How Black Lives Matter can use Bernie Sanders
Neoliberalism has made black political leaders complicit in their community's brutalization. So argues Professor Lester Spence of Johns Hopkins University, in a new book called Knocking the Hustle: Against the Neoliberal Turn in Black Politics. It's a fresh and interesting work, and perfectly timed as the Democratic presidential primary comes down to the wire. Much of the competition between Bernie Sanders and Hillary Clinton comes down to whether Sanders can successfully sell his message to the African-American community. The argument of Spence's book, however, suggests that black activists may be able to use Sanders' campaign for their own purposes just as well as he could use their votes.
Spence sketches out the story of the evolution of American political economy since the 1920s: the heights of inequality in the late '20s, the Great Depression, growing economic equality as the New Deal took hold, and the gradual return of inequality after the 1970s stagflation crisis. A cadre of right-wing and libertarian ideologues seized on this supposed "crisis of Keynesianism" as an excuse to advance theories that would return self-regulating markets to the center of American society. As a result, the country has returned to something recognizably similar to its 1920s economic self, complete with a massively profitable yet rattletrap financial system.
This is by now a familiar story, but where Spence breaks some new ground is how he carefully examines how this ideology has come to permeate much of black politics and popular culture. It's not hard to notice an almost libertarian valorization of labor and markets in much hip-hop, for example. Perhaps less well-known is the adoption of the "prosperity gospel" in many black churches, particularly large ones. This rather gruesome theology, in its rawest state, demands donations to the church and promises that God will shower the parishioner with cash in return. It doesn't work as advertised, though it has made some church leaders very rich.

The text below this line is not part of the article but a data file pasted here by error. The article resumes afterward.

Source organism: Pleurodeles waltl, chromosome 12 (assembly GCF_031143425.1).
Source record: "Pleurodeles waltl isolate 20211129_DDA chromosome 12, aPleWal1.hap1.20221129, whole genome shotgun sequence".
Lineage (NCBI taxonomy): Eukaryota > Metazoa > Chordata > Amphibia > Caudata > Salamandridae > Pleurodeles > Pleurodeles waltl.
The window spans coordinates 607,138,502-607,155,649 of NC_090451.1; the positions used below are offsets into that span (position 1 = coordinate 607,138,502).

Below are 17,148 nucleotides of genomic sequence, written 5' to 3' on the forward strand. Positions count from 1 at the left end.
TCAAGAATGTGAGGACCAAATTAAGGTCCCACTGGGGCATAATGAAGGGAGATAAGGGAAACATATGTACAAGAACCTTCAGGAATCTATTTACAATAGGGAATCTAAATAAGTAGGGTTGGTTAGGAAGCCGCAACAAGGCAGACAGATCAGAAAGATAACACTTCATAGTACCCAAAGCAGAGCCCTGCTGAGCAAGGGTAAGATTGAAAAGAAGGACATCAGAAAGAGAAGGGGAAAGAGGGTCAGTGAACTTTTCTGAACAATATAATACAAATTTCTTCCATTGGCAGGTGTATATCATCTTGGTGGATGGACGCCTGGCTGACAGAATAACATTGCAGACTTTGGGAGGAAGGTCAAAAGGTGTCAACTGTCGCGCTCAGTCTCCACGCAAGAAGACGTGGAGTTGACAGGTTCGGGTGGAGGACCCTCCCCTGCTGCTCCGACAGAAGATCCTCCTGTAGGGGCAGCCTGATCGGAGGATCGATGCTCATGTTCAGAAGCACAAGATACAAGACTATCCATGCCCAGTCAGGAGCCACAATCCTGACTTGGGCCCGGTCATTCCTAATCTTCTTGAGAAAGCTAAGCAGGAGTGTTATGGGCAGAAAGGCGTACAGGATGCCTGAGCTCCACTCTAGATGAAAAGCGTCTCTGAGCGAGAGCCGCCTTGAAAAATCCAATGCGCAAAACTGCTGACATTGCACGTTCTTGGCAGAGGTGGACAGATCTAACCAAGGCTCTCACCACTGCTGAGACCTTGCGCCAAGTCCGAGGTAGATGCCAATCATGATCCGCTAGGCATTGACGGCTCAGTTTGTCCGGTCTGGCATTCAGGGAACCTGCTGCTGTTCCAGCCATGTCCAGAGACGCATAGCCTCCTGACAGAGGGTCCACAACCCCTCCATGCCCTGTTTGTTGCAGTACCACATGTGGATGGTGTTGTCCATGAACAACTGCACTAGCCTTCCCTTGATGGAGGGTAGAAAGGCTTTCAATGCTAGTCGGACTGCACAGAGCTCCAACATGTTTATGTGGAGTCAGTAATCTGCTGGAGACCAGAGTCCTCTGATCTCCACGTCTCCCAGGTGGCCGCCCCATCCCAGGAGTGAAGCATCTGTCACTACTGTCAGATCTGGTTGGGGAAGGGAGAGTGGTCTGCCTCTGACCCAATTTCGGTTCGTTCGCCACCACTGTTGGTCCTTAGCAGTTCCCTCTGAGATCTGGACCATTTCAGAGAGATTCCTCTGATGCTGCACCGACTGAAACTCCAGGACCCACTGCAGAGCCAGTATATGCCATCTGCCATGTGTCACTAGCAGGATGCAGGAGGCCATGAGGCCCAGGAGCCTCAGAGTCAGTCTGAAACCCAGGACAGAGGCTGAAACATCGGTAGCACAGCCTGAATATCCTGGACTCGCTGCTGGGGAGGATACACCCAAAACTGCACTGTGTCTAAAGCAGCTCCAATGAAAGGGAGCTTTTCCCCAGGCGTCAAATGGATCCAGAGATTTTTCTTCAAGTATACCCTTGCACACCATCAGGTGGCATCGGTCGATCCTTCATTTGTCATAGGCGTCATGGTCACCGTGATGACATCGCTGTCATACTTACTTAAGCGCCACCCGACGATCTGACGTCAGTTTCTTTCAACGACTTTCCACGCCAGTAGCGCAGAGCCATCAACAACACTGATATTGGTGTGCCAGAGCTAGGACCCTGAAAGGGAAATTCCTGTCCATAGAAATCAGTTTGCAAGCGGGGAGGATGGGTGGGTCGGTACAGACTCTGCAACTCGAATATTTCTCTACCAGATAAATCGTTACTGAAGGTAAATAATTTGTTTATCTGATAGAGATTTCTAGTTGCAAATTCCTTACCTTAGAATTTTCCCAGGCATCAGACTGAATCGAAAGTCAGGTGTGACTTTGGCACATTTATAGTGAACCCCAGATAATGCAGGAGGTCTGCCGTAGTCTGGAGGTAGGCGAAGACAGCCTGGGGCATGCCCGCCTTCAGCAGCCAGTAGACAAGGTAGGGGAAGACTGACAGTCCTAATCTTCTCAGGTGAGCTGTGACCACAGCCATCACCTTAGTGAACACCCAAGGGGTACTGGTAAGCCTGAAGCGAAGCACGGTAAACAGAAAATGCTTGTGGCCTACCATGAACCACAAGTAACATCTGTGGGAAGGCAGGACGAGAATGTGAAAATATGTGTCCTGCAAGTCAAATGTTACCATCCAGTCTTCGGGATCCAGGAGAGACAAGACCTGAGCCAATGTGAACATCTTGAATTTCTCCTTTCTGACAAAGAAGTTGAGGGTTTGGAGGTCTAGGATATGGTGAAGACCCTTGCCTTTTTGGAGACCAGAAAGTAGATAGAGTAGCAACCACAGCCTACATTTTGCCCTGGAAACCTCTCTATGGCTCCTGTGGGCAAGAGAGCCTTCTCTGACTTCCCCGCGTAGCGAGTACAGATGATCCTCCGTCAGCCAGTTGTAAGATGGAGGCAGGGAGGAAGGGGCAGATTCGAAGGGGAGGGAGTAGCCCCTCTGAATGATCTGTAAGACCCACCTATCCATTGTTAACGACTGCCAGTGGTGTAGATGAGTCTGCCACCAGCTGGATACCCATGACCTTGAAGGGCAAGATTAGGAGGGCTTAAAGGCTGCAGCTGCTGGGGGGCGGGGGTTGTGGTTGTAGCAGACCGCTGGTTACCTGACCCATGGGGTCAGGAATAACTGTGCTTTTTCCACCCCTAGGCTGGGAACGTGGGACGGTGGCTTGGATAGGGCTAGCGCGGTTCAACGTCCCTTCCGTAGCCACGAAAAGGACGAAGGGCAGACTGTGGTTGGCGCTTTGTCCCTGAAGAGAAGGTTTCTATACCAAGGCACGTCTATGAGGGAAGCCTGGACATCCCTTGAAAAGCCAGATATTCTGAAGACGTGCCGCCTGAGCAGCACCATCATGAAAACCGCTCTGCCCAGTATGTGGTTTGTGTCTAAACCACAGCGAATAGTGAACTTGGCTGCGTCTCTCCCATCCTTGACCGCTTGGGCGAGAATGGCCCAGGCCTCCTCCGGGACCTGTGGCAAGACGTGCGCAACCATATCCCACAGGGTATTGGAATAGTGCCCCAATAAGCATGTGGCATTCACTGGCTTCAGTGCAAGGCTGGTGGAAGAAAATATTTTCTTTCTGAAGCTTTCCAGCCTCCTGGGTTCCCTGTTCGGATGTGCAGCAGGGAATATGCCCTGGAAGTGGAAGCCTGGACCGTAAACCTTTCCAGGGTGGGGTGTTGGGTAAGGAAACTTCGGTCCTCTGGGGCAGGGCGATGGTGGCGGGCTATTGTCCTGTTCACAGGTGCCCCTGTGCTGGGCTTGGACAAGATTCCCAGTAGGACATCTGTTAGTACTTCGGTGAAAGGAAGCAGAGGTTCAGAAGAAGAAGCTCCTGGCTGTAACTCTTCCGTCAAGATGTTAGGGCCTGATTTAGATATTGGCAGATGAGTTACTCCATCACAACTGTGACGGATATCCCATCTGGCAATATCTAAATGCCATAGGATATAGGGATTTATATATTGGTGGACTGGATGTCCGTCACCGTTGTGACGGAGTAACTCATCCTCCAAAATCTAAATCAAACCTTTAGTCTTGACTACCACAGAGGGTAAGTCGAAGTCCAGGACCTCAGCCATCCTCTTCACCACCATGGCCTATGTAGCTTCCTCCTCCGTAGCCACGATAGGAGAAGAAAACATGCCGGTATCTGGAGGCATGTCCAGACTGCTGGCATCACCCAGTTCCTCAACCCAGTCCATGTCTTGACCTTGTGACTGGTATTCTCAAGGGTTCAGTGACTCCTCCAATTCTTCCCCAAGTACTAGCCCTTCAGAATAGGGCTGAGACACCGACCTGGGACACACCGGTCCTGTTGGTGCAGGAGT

It's also depressingly common to see black political leaders helming various neoliberal programs to disastrous effect. In Philadelphia, Spence points to Michael Nutter, the former mayor, and Sylvester Johnson, the former police chief. Darrell Earley, the former emergency manager of Flint, Michigan, also comes to mind. All these men were black and all oversaw policies — massively increased policing at the expense of other social programs, an austerity program that ended up poisoning an entire city — that seriously harmed the black citizenry they oversaw.
However, he is careful to note that none of these men are somehow self-hating racists, or have sold out to the white power structure. On the contrary, Nutter is a such a partisan of black culture that he performed the entire 10-minute extended version of "Rapper's Delight" at one of his inaugural events. The truth is that these men accept the basic tenets of neoliberal individualism — that the only proper role of the state is policing, enforcing property rights, and coercing people to conform to bourgeois norms like marriage and employment. Hence, if someone is poor, or dropped out of school, or can't find a job, it is because she hasn't been hustling hard enough. Many white elites say exactly the same thing about poor white people. But it still turns out the neoliberal program of dismantling state services to provide tax cuts for the rich — particularly professional sports team owners, at the city level — harms blacks more than it does any other race (and is often sold on implicitly racist grounds).